It was during his first year that his teachers exposed him to UPSC. By then, alongside his regular academics, he approached Unique Academy’s Tukaram Jadhav and requested him for admission to the course.

The big question, though, was how he would arrange the UPSC coaching fee which was to the tune of Rs 70,000.

He recalls, “I spoke to Jadhav sir and told him of the background I came from. He was gracious enough to accept me into the course and agreed to give me a 50% concession because he believed I had a spark. When I entered the class, most students who came there were in their late 20s and 30s, who had given two to three attempts. I was the only 19-year-old. I would often get intimidated and found it difficult to interact. I would sit in the back and crane my neck.”

But as the course continued, Ansar started becoming curious and began interacting with others. He says that the spirit of inquiry is essential to a UPSC aspirant.

“I was often mocked when I would ask silly questions. But I never really stopped asking questions. There were days when I would survive on vada pav and didn’t have the money to buy preparatory material. So I would borrow it from my friends and photocopy it. I pushed myself very hard. I would study for 13 hours a day because I knew that I couldn’t afford failure. I wouldn’t have the resources to give a second attempt,” he says.

He heaved a sigh of relief when he cleared the prelims, but the mains and interview were still to go. While he was preparing for his mains, his sister’s husband died of alcohol overdose. And suddenly, the responsibility of comforting the family had fallen upon his shoulders, since his father and brother were both working.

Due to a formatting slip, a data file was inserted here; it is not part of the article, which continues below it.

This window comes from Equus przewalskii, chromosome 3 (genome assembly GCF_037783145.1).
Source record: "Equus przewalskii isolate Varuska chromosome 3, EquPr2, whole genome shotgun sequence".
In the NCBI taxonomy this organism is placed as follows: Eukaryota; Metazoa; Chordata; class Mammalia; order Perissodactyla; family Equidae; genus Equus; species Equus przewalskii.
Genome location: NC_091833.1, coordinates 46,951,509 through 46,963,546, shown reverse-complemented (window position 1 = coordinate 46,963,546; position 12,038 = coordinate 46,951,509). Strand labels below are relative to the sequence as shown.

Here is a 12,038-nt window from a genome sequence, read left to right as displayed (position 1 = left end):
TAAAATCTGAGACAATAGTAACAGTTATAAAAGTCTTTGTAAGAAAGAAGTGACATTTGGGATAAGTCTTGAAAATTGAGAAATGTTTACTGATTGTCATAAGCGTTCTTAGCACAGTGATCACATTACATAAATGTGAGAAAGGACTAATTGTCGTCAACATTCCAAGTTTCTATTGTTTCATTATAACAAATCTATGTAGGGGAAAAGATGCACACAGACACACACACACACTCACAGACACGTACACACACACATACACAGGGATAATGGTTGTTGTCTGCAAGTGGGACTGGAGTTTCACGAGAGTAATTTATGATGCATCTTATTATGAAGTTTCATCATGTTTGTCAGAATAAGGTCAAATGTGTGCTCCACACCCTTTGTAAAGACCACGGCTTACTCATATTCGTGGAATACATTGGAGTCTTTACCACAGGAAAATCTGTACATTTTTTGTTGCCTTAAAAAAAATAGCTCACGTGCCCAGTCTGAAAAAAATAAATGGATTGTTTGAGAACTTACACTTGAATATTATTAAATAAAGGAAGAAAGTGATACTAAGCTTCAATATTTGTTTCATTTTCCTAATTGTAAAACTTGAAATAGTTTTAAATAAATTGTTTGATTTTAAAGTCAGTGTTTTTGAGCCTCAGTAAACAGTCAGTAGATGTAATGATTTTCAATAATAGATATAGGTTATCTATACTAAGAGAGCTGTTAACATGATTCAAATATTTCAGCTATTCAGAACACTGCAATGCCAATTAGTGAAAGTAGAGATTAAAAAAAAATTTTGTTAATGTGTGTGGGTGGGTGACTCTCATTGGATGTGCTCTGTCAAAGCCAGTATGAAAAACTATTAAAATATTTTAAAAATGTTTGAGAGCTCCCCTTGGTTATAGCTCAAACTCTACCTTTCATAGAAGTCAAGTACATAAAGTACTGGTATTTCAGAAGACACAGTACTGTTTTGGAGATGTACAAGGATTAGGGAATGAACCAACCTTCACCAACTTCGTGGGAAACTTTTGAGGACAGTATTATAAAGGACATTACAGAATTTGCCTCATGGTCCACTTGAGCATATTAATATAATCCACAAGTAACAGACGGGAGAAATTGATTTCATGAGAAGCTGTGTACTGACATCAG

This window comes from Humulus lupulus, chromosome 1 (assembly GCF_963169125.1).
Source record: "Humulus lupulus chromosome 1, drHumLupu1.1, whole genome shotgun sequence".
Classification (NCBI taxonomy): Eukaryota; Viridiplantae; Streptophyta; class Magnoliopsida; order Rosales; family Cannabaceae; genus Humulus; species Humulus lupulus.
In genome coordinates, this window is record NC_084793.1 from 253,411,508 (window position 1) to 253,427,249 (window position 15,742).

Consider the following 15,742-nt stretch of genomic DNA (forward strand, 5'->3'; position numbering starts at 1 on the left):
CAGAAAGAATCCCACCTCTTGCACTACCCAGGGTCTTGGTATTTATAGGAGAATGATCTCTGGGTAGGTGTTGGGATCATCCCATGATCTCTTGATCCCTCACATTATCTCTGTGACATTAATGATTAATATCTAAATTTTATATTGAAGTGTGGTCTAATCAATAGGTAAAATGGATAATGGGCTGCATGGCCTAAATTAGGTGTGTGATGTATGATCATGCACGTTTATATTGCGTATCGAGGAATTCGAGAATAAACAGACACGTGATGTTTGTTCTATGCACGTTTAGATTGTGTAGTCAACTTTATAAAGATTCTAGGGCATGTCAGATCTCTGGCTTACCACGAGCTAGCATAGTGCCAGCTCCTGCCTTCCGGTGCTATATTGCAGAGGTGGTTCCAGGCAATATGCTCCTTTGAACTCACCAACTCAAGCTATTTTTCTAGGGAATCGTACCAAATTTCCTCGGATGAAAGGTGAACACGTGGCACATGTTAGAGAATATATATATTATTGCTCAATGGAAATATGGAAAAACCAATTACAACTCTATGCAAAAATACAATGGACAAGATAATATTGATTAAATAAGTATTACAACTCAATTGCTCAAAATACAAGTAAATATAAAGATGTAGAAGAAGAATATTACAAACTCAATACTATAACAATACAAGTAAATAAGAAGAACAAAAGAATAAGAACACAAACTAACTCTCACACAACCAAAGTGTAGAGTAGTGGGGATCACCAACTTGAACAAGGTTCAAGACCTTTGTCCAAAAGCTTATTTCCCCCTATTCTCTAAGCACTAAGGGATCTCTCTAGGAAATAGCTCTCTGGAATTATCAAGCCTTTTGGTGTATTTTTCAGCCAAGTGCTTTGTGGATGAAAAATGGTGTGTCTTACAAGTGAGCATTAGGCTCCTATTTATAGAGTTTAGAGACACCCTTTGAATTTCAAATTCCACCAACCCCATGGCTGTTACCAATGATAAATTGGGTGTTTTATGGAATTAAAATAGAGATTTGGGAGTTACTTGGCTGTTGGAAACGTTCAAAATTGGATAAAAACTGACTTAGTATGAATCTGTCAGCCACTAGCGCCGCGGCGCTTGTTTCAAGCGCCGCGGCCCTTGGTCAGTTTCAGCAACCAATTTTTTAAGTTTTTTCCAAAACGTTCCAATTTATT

“But even in the difficult time, my sister who had lost her husband, as strong as she was, told me to return to Pune and prepare for the mains.”

The results came out, and he had cleared them yet again.


Read more: People’s Officer of Mizoram: This Doctor-Turned-IAS Officer’s Transfer Sparked a Public Protest


He still remembers his interview round with a panel where a retired IAS officer asked him about Muslim youth joining radical organisations. While he was impressed by the answers Ansar gave, at one point in the interview -they asked him if he belonged to the Shia sect or the Sunni sect. Ansar was quick to quip, “I am an Indian Muslim.”

He scored 199 out of 275, which is a remarkable achievement as far as scoring in an IAS interview round goes.

In his message to IAS aspirants, Ansar says, “If you think your competition is with other lakhs of aspirants who give the exam, you are mistaken. Your only competition is you. So get rid of all of your pessimistic thoughts and success will come your way.

Please remember, poverty and success have no correlation. All you need is hard work and determination. What background you come from, doesn’t matter. Marks might not define your intelligence. But for some, it is their only way to pull themselves out of the abyss of poverty. It is not easy and requires rigorous hard work to arrive at those grades and shouldn’t be disregarded.”

(Edited by Shruti Singhal)